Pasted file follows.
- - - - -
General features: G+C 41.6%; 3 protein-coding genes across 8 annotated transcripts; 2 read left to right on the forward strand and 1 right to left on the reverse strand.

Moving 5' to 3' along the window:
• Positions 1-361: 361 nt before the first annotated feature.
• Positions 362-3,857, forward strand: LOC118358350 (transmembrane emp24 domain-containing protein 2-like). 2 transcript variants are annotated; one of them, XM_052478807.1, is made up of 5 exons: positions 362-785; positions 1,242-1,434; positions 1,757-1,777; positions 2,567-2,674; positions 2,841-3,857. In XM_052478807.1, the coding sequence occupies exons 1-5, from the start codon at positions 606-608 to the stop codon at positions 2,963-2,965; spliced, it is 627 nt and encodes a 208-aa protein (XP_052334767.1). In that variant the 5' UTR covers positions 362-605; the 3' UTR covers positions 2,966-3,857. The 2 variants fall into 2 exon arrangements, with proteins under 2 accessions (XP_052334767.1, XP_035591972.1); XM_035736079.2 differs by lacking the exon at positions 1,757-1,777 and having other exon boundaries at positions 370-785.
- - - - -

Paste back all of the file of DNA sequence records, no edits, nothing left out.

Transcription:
General features: G+C 41.6%; 3 protein-coding genes across 8 annotated transcripts; 2 read left to right on the forward strand and 1 right to left on the reverse strand.

Moving 5' to 3' along the window:
• Positions 1-361: 361 nt before the first annotated feature.
• Positions 362-3,857, forward strand: LOC118358350 (transmembrane emp24 domain-containing protein 2-like). 2 transcript variants are annotated; one of them, XM_052478807.1, is made up of 5 exons: positions 362-785; positions 1,242-1,434; positions 1,757-1,777; positions 2,567-2,674; positions 2,841-3,857. In XM_052478807.1, the coding sequence occupies exons 1-5, from the start codon at positions 606-608 to the stop codon at positions 2,963-2,965; spliced, it is 627 nt and encodes a 208-aa protein (XP_052334767.1). In that variant the 5' UTR covers positions 362-605; the 3' UTR covers positions 2,966-3,857. The 2 variants fall into 2 exon arrangements, with proteins under 2 accessions (XP_052334767.1, XP_035591972.1); XM_035736079.2 differs by lacking the exon at positions 1,757-1,777 and having other exon boundaries at positions 370-785.